As a result, there are no issues with FFP and the cumulative profit before tax is a seemingly healthy £98m.
However, as we have seen in the previous examples, the economic profit calculation includes a cost for all of the equity capital. As a result, the accumulative Economic Loss under this scenario comes to £219m given the owner’s significant cash injection over the period. Again, this example is telling us that the club is not covering all of the costs of doing business even though the club’s debt has been eliminated.
We are, of course, assuming that the change in capital structure does NOT change our assumed WACC (weighted average cost of capital) of 7.5% – just for the sake of demonstrating the wider principle.
Hopefully, our point about FFP has been illustrated by our artificial examples. There are elements of Manchester City, Chelsea, Manchester United, Aston Villa, Sunderland and numerous others within the three Blog Athletic profiles. FFP and associated schemes cannot and do not adequately address the real financial dynamics in their current form.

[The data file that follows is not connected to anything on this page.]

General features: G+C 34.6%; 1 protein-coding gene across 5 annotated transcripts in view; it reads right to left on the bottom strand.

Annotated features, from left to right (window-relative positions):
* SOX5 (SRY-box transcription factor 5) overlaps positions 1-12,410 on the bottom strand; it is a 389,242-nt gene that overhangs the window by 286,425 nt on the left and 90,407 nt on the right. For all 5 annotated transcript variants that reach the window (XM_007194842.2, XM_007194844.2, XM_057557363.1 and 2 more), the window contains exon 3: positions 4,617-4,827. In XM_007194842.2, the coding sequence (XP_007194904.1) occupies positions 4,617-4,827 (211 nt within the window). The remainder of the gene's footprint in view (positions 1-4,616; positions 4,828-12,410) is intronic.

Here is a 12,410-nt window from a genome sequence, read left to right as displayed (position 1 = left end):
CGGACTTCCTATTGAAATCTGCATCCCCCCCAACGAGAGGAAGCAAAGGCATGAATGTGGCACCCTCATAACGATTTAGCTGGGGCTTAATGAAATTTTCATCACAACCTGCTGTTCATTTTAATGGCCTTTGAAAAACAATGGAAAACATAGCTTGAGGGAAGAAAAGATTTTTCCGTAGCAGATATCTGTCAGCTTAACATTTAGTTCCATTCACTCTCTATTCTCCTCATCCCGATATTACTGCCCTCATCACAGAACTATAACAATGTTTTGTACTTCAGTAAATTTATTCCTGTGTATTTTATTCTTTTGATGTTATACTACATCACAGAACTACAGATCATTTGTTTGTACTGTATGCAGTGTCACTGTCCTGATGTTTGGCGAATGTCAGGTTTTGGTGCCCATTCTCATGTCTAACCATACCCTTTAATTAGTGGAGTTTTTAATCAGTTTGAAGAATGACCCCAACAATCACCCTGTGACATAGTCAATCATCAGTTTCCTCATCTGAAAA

The biggest problem with these schemes in our opinion is that the current FFP-type approach is looking in the wrong places to assess and measure business performance. Indeed, we think that some form of financial regulation is not such a bad idea and we have expressed our views on this topic in a previous blog.
As we have demonstrated, our three examples continue to incur significant and increasing cost via continuing losses and/or with additional equity capital injections. The consequences are obvious if the owner is unable or unwilling to continue, yet just one example falls foul of the FFP ruleset despite deepening economic losses in all three cases.
The measure being used is incorrect and does not go deep enough into the balance sheet. Whether we like it or not, equity capital IS a cost item and it needs to be recognised as such. Until it is, football runs the real risk of being caught in a never-ending financial offside trap.
And as for Manchester City, we can at least observe the club’s financial evolution since 2009 both from an economic perspective whereby accumulated economic losses stand at £828m, and an accounting perspective where accumulated revenue stands at £3.47bn and accumulated pre-tax losses stand at £534m….
Follow vysyble on twitter